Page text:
Amelia “The Nice One” Bishop tagged me for this blog hop. I love process—well, I love/hate process, but it’s fascinating how the creative parts of our brains, hearts, and souls come together to communicate story to readers. It’s not always an easy birth, either.
1. What are you working on?
I’m working on a contemporary romantic suspense titled “Hitting Black Ice.” When two damaged heroes meet, their attraction for each other begins to resemble the hazards of winter driving. They can steer into the slide and maintain control or give up control and hope for the best…
2. How does your work differ from others of its genre?
I hope my style is different enough to stand out but as accessible as my favorite authors.
3. Why do you write what you do?
When it comes to mysteries and suspense, I’m fascinated by the aftermath of a crime, how the characters deal with it emotionally and psychologically, whether it’s in Renaissance Florence or an imaginary suburb of Boston, where “Hitting Black Ice” is set. Suspense has a bit of a different arc than mystery, but I like to blend the elements.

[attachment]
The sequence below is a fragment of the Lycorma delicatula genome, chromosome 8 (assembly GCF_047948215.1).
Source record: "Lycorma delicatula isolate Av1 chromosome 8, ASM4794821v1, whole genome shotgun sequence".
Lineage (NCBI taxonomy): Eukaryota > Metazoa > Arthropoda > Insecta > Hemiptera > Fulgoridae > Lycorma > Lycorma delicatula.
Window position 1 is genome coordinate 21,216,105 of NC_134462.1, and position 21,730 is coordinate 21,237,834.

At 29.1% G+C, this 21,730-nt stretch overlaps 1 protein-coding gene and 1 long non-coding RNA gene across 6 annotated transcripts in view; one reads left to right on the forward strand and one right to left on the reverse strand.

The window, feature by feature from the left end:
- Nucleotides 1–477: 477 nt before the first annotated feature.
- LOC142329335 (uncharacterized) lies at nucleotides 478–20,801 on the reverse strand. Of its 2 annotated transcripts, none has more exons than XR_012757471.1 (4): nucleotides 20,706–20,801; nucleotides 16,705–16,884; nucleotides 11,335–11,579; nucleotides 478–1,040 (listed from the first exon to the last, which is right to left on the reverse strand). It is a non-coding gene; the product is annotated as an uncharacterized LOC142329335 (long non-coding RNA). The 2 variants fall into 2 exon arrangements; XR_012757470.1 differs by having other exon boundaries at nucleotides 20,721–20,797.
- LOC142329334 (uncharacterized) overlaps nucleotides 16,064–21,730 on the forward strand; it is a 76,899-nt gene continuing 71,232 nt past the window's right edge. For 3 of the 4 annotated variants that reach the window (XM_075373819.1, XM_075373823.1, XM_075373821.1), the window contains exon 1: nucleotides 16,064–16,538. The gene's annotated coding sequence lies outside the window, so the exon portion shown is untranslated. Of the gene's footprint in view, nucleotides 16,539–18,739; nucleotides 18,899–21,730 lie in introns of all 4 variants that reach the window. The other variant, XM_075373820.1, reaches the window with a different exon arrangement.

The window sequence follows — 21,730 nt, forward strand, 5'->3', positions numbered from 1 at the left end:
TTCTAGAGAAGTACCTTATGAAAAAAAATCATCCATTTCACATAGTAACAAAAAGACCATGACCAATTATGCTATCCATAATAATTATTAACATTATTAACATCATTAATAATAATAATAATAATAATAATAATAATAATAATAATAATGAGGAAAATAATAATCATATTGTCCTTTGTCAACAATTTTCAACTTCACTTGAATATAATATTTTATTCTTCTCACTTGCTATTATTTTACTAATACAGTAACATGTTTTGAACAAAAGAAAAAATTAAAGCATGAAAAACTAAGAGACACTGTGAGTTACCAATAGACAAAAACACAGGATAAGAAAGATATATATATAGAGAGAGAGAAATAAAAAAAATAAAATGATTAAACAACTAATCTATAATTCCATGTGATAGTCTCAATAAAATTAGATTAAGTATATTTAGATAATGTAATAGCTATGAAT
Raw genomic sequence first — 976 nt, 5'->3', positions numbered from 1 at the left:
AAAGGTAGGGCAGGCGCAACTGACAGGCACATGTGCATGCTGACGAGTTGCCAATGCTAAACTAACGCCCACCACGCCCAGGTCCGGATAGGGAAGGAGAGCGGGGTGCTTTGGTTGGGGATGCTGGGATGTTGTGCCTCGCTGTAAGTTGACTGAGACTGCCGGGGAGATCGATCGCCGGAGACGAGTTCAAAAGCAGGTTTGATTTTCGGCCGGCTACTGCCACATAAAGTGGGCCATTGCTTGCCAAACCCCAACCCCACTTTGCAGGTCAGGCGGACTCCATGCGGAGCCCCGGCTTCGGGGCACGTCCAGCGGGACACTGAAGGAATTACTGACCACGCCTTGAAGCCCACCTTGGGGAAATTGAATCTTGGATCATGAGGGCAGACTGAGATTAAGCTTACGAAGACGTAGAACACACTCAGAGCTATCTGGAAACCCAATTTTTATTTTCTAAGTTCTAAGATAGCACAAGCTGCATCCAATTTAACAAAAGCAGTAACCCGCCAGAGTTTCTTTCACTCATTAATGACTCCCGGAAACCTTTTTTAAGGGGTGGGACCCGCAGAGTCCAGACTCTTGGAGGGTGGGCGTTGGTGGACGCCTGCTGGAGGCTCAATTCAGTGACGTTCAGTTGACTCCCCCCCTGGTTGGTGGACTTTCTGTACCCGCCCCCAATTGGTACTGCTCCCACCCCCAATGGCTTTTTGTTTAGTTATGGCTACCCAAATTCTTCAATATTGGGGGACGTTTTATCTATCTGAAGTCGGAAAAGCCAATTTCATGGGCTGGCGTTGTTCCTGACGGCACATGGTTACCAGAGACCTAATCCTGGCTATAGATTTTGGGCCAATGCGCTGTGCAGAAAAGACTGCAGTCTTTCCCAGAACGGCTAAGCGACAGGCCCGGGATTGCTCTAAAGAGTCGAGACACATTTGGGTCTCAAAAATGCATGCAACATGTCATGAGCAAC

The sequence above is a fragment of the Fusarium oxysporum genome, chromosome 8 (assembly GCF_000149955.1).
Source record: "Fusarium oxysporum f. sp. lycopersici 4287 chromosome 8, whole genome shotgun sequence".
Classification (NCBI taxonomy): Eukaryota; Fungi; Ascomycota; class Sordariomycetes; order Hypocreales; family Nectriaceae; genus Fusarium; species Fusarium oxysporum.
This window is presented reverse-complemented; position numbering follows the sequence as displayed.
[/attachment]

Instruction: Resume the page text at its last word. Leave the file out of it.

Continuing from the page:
4. How does your writing process work?
It’s different for every story, which is irritating. Sometimes a plot blooms whole with just a few characters and a setting behind it. Other times I have to dig at piles of research before a character begins to talk to me, really talk to me. Hitting Black Ice, where no one is telling the main character the truth, is giving me fits about when to reveal and how much and what the off-stage characters are doing. The repercussions of lies and of the truth propel the story forward. The first draft, about 30,000 words, went quickly and frantically, but these second and third drafts are taking far more thought than the original skeleton I laid down.
The first draft of Ardent Fire went the same way, but in the end, I had to start completely over twice, except for the sex scenes, before it took the shape it has now. For Ardent Fire, as I got close to the end, I had painted myself and one of the main characters into a corner. But I got us out using the opposite side of my brain with a quick sketch of circles and arrows to find the next logical step that I’d been blind to before. HBI is taking a lot of journaling right now, mostly about the offstage stuff and about one of the character’s hidden motives.
Back to work!